OpenText was in the news the other week regarding their Project Red Oxygen. I won’t go into the pro’s and con’s of the project, but I was privy to an internal Gartner email where analsyts shared their views (among themselves) on the project. What caught my eye was not the project itself, but how OpenText was marketing itself. I hot fotted over to their home page and saw, in bright letters, “Enterprise Information Management”. In fact, if you look at their web site today, you can see the following:
Firstly I have to say – I love the press coverage for EIM. Just look at that tag line – the next big thing. That makes me happy for sure. After all, I did have something to do with the formation of Gartner’s coverage, neigh, the initiation, of EIM, back in the day. In fact, due to that history, I have to take issue with the marketing spin OpenText seems to be taking, and so here is a blog on the matter.
Several years ago Gartner formally and officially capitalized the phrase, “Enterprise Information Management”. EIM came about for a good reason: despite the massive amounts spend on IT, spanning BI, analytics, data warehousing, ERP, data integration, and so on, too few organizations in many industries really had any “single version of the truth” for the most important information in the enterprise. EIM was coined as an intention to convey to the end user that their current IM strategy is out of date; it’s wrong; it’s broken. They needed to add something – called EIM – to get the information governance sorted out. So EIM was “launched” and very quickly several things happened:
- It became a silver bullet – it filled a need that many firms had (the name for the “answer”)
- It became a technology – some vendors (think of BusinessObjects), renamed their entire suite, as EIM. It was as if “all things to do with information qualified”. No, it didn’t.
- It was seen as expansive, all in, and boil the ocean.
So how does Gartner describe EIM? Here is our last iteration (and it has not changed that much since inception):
EIM is an integrative discipline for structuring, describing and governing information assets, regardless of organizational and technological boundaries, to improve operational efficiency, promote transparency and enable business insight.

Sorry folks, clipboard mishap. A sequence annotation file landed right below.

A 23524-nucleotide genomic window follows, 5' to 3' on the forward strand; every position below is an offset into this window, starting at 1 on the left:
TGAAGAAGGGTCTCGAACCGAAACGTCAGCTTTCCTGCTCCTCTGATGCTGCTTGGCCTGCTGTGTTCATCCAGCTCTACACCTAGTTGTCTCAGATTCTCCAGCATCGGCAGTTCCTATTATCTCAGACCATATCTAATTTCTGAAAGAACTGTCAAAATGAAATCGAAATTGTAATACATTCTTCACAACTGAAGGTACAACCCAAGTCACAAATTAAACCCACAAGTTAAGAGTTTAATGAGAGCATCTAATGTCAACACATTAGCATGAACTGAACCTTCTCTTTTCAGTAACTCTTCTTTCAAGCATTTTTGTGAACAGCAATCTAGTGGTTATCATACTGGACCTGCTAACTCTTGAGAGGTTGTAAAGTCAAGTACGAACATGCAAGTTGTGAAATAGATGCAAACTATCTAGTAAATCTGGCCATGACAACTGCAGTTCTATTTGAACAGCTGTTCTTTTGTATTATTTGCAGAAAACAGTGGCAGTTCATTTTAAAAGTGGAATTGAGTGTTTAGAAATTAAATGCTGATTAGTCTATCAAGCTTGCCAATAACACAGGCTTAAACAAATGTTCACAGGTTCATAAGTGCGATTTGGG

On the face of it, this definition is good. However, on reflection there were some gaps. For example, what information assets are in focus? All? Some? Which ones? What is an “information asset” anyway? The metadata? The actual data? The file that stores the data? It goes on and on. So the definition is good as it goes, but it needs some flesh and bones.
One that happened is that we introduced, a little later after EIM, “enterprise information” and we used that term very carefully to mean “information that is important to the business”. This was a critical step forward; it led to the idea that EIM would only focus on stuff that matters – and by implication we need now to also know what does NOT matter. Second, “important” leads to priority. So now we have the idea of a sequence of steps – starting small and growing over time. Now EIM was a tad more relevant.
Around the time we formally defined “enterprise information”, we also capitalized another hot potato – Master Data Management. Turns out that was another master stroke (no pun intended). MDM became the kick off of a formal EIM program for many organizations, since master data is sits at the center of many organizations. MDM focused on (mostly) structured data (stuff stored in relational databases, originally) that describe what an organization does. This meant things like, but not limited to, customers, products, services, citizens and so on. So MDM got going and now it is as real as you and me.
So where does OpenText fit in? In truth, before EIM was formalized, it is my understanding that OpenText is more of a Content Management vendor. That is, they focus on providing solutions to help organizations manage their (originally) unstructured data. Thus a CM program is not unlike an MDM program – they are both IM programs, with different foci. They are both part of an EIM program, when they are effective and mostly likely aligned (in that they share governance frameworks, as an example).
But MDM vendors (those that sell solutions to support MDM programs) don’t claim to be EIM vendors. So why does OpenText seem to suggest that they are themselves an EIM vendor? Not sure; not actually sure I have ever taken a briefing from them. I guess I might get an email or a call, or even a comment, to educate me
Now for the twist. We launched the markets first ever Master Data Management Summit back in 2007. That event is evolving, as the market is evolving. While still a critical element in any successful EIM program, we are expanding the focus in 2014 to Enterprise Information Management and MDM. Thus Content Management is now part of the dialog with end users! It could be that OpenText was a little ahead of the market in its positioning in the last couple of years, but one could argue they are not “where the puck is headed”. I could not possibly say that, of course, but any vendor could claim they support EIM. So I am still not sure what it buys any vendor to do this….
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